Do you have to file taxes for a Self-Directed IRA?
As a Self-Directed IRA account holder, you do not need to file an annual tax return. However, each year you must provide your Self-Directed IRA custodian with the fair market value (FMV) of your account. Visit IRS Tax Tips for Retirement Accounts for more information.
Your Self-Directed IRA would likely owe taxes if it generated business or trade income that is not related to the tax-exempt purpose of the IRA (Unrelated Business Income Tax) or when debt is leveraged to purchase an asset with your IRA (Unrelated Debt Financed Income).
What are prohibited transactions in a Self-Directed IRA?
A prohibited transaction is a transaction that involves the account holder or other disqualified persons benefiting from the IRA’s investments. A good rule of thumb is that an IRA may transact with third parties but may not transact with close family members or closely held entities.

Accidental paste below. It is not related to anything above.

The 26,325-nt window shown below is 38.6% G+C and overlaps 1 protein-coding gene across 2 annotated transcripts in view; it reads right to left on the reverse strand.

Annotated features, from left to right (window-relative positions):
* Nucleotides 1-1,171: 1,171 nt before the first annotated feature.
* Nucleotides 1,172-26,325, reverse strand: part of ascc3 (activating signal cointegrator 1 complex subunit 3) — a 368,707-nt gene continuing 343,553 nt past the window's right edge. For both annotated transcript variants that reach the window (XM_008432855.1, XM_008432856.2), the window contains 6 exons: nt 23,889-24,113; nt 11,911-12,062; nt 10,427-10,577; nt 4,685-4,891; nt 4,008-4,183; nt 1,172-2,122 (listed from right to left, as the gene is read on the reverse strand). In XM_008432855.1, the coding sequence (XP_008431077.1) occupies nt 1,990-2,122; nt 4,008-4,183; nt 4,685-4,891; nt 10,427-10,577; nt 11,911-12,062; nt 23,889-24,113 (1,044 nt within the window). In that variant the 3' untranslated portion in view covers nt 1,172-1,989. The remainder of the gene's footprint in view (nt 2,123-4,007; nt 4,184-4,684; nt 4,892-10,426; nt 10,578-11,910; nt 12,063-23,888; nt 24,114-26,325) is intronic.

How do I distribute assets from a Self-Directed IRA?
To make a distribution from a Self-Directed IRA, complete a Distribution Request Form that details the distribution type, amount, and frequency of the distribution. If you are distributing an asset, please also submit a third-party certified value (i.e., an appraisal, letter from an investment sponsor, CPA-certified valuation, etc.). Depending on the asset, additional documents may also need to be submitted.
After the documents are submitted and approved, Madison Trust will send an Assignment of Interest to you. This documents the transfer of ownership from your IRA to your personal possession.